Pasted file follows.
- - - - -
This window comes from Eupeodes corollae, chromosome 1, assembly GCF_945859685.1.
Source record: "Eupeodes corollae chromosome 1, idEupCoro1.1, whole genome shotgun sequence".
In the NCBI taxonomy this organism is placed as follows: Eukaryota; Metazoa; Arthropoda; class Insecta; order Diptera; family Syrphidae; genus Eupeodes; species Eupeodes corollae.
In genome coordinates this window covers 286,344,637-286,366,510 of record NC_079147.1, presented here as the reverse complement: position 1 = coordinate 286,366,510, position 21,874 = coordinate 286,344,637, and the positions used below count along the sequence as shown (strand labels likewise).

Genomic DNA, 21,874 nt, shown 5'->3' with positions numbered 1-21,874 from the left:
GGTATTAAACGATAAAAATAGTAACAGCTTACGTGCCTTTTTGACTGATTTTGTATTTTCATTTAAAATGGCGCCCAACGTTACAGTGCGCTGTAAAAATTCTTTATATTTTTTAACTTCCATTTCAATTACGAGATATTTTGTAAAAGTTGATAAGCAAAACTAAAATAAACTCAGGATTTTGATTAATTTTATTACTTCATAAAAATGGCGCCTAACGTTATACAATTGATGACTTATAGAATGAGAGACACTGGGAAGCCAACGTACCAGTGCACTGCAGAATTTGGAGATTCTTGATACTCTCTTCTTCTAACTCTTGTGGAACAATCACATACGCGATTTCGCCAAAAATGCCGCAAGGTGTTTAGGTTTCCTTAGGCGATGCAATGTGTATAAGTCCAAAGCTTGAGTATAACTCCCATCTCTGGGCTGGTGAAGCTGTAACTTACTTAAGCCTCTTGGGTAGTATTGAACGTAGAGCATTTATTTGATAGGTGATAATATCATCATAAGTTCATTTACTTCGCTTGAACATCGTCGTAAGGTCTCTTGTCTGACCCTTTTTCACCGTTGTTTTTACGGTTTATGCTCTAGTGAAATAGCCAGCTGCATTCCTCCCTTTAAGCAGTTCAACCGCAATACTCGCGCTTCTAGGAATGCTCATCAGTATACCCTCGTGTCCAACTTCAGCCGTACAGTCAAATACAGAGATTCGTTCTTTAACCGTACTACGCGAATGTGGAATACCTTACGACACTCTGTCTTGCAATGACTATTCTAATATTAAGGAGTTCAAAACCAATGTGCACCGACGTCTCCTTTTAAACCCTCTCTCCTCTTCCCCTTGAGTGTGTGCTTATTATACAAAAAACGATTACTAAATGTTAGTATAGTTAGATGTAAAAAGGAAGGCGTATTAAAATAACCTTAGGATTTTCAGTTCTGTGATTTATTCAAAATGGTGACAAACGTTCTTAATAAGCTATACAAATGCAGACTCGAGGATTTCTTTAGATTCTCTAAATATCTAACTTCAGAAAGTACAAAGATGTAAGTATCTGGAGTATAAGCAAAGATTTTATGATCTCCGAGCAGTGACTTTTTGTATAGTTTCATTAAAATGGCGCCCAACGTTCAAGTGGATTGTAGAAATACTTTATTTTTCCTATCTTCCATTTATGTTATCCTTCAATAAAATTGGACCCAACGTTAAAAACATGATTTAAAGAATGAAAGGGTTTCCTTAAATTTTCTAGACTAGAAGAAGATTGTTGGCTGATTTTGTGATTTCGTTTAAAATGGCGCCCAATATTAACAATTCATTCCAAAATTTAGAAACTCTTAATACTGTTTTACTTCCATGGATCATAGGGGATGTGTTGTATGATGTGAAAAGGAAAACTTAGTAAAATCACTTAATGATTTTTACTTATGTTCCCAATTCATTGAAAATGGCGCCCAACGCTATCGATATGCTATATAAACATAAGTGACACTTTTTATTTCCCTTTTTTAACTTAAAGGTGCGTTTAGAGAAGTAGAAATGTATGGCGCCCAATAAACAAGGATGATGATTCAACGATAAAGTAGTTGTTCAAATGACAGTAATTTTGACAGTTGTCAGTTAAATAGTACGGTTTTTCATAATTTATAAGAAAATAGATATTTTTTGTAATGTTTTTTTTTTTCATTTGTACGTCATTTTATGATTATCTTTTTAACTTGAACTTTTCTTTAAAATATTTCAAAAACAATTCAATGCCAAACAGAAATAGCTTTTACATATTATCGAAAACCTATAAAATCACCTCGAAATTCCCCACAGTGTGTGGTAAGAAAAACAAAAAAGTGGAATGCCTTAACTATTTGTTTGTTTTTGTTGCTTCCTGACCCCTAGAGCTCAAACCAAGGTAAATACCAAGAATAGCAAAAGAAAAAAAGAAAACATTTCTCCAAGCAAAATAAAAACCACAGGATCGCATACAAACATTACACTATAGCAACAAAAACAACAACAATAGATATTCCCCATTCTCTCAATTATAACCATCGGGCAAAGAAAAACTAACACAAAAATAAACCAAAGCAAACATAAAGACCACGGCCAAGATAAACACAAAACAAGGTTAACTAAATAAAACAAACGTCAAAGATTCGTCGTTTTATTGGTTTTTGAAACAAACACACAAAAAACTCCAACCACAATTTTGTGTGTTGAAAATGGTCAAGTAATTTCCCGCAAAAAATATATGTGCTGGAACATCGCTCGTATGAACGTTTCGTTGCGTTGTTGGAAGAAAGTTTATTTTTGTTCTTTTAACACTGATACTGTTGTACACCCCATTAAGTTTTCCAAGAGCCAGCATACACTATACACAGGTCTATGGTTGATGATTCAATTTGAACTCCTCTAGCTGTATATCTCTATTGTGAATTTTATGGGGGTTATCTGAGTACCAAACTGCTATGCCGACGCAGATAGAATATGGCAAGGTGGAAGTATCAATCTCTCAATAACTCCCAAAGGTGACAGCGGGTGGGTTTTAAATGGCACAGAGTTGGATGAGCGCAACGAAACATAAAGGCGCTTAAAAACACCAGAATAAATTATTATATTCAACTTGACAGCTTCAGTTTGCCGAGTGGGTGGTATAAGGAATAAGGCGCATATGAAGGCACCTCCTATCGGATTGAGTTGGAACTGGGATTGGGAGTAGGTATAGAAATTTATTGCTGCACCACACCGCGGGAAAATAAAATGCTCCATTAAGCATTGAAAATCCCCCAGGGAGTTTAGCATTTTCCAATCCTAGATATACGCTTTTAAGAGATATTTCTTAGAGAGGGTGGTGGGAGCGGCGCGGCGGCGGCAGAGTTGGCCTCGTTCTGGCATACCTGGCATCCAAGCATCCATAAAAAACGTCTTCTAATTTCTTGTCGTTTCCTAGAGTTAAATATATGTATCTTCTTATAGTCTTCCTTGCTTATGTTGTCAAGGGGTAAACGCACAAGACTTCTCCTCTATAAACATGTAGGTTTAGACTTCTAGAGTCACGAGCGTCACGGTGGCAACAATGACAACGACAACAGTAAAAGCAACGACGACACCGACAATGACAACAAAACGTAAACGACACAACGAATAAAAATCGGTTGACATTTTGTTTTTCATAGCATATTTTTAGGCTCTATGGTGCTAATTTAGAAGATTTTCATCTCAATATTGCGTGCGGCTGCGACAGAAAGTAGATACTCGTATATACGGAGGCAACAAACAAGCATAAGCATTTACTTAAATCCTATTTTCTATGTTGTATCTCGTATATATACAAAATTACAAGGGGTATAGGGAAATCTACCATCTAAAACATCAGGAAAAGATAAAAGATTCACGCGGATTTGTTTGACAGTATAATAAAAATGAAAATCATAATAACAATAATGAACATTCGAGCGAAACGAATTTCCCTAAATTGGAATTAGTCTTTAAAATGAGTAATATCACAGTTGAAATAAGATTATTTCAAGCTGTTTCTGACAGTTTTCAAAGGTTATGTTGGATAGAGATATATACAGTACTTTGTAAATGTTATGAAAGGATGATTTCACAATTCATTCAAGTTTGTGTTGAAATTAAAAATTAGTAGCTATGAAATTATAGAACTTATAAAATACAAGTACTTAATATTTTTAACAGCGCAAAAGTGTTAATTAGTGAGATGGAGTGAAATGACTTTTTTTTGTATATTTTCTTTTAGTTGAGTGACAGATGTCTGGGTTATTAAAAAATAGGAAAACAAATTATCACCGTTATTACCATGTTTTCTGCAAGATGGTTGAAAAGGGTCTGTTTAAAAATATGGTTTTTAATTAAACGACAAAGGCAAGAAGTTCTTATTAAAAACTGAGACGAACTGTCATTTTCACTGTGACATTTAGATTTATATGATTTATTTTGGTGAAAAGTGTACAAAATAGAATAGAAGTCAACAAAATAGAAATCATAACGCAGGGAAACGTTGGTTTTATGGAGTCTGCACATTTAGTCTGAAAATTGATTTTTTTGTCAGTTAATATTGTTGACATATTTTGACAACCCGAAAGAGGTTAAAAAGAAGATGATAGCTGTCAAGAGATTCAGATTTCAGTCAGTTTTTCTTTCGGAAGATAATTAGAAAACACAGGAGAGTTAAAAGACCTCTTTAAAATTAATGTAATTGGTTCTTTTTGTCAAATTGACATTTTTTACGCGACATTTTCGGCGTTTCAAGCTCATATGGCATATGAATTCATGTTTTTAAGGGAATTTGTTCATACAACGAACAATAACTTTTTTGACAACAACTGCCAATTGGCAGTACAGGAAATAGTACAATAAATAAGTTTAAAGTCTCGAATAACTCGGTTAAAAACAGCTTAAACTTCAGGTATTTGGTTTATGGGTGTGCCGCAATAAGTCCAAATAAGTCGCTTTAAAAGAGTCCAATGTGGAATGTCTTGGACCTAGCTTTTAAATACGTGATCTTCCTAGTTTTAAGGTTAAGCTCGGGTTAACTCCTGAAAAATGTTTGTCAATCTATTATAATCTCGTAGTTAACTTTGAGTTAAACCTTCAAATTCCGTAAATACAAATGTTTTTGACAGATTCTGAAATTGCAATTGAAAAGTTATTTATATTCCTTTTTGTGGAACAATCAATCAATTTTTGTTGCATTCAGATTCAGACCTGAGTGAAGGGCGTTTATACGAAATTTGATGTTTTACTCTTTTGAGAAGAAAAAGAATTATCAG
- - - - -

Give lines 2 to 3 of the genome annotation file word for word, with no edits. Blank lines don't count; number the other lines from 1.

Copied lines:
Source record: "Eupeodes corollae chromosome 1, idEupCoro1.1, whole genome shotgun sequence".
In the NCBI taxonomy this organism is placed as follows: Eukaryota; Metazoa; Arthropoda; class Insecta; order Diptera; family Syrphidae; genus Eupeodes; species Eupeodes corollae.